Future delivery of Culture and Sport
On 23rd November, our councillors agreed that Culture and Sport services will transfer to a charitable trust which is anticipated to take over the running of certain services on behalf of the council from 1st April 2018. You can watch their deliberations as part of our webcast archive service.
The council manages a range of Culture and Sport services, including 16 sports centres, 14 swimming pools, 37 libraries, 11 museums, two ski centres and an aquarium. Around 1,500 employees work in Culture and Sport, representing around 10 percent of the council’s workforce.
The business case agreed by councillors proposed some additions to the facilities which will be managed by the trust, including 13 town halls. This will enable the trust to be best supported in its formative years by using the halls as potential venues for performances and cultural activities as well as allowing the council to deliver its strategic priorities and maximise the financial benefit of using a trust mechanism.
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In March 2016, our Education, Learning and Leisure (ELL) Committee agreed that council officers and consultants should investigate alternative ways of delivering Culture, Sport and Community, Learning and Development (CLD). Find out more in the alternative service delivery options report (pdf 106KB).
In October 2016, council officers presented an outline business case to the committee which set out a series of different options:
- outsourcing the delivery of the services
- creating a public-private partnership to deliver the services
- maintaining the status quo
- creating a direct service organisation (the services would continue to be delivered directly by the council)
- creating a charitable trust, wholly-owned by the council, to deliver the services on our behalf
The committee commented on the different options and agreed that CLD should be removed from the scope of any future work. We will continue to deliver the CLD service directly.
In November 2016, the outline business case and committee's comments were presented to Full Council and councillors agreed that the creation of a charitable trust is their preferred option for further consideration.
It was decided that a public consultation should take place to explore the option of a charitable trust further.
A one month online and face-to-face public consultation took place in December 2016.
We used infographics (pdf 197KB) and an online survey to engage the public and ask them if they agreed that the council should continue to explore the option of a charitable trust to deliver Culture and Sport in Aberdeenshire.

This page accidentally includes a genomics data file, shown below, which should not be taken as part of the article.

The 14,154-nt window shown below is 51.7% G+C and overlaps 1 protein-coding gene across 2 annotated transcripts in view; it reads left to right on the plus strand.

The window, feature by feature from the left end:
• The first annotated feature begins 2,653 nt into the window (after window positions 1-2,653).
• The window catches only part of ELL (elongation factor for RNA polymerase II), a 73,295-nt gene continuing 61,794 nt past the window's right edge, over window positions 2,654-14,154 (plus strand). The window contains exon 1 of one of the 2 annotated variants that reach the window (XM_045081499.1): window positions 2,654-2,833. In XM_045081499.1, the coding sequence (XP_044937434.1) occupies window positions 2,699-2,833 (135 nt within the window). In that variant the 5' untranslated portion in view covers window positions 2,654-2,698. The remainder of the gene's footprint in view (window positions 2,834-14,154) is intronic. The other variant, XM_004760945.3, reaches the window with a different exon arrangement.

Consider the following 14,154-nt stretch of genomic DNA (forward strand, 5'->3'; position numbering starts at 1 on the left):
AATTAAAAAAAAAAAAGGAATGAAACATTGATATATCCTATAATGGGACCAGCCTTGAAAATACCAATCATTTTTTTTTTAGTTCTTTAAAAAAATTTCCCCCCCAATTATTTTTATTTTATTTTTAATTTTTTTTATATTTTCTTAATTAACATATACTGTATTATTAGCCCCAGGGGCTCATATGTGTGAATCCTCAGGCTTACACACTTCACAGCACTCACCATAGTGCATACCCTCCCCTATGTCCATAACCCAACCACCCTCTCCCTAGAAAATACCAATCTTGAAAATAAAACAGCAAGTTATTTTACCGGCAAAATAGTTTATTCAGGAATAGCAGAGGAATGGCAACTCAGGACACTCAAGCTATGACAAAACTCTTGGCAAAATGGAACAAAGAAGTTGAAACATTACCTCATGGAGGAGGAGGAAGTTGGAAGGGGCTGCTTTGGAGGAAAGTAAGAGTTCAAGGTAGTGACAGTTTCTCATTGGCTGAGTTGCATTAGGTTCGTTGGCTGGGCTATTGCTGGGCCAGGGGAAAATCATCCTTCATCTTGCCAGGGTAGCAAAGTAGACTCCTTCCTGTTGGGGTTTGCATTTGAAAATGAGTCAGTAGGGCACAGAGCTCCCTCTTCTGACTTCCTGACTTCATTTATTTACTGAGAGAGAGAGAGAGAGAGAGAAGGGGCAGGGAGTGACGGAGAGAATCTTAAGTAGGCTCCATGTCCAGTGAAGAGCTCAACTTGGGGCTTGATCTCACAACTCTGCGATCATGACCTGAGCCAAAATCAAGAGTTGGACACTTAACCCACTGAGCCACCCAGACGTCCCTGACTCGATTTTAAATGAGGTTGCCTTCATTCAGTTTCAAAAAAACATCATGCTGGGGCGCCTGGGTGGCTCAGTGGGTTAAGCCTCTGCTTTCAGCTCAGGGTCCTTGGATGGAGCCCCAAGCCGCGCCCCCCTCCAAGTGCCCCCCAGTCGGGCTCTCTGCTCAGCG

A series of face-to-face discussions with community groups took place during the same period.
The results of the consultation showed that there were 1,073 respondents to the online consultation with 60.5 percent of respondents agreeing that the council should continue exploring whether a trust could deliver Culture and Sport in Aberdeenshire and 39.5 percent of respondents disagreeing.
The results also showed that 51 responses were gathered through face-to-face consultation through CLD networks and community council forums and that 58 percent of respondents agreed and 42 percent disagreed.
In January 2017, the results of the consultation were presented to the Full Council and they agreed that the council should begin the development of a full business case for a charitable trust.
As part of the development of a business case for the charitable trust, a company has been registered with Companies House and an application submitted to the Office of the Scottish Charity Regular (OSCR) for charitable status in principle.
Aberdeenshire Council will remain the owner of the properties from which the trust will deliver services and will be its sole shareholder, with culture and sport staff employed by the trust.
The council will also continue to ensure its strategic priorities are delivered through a contract with the trust and the trust’s performance will be monitored by councillors on the Communities Committee.
The trust will be governed by a board of ten directors, including three councillors and one employee of the trust.
Staff engagement has been a fundamental part of the development of the business case and this will continue, with additional engagement with volunteers and regular customers who use the facilities managed by the trust taking place in 2018.
The business case presented to councillors highlighted the potential for a negative impact on the financial case if the Scottish Government chooses to agree with the recently published report by the Barclay Review of Non-Domestic Rates.
The Barclay report contained a recommendation to cease business rates relief to council arm’s length organisations in Scotland and the council is currently investigating what this means for Aberdeenshire.
Councillors have agreed they can call-in the decision to proceed to trust during the first three months of 2018, particularly if there is a change in the net financial position by more than £100,000 presented in the business case.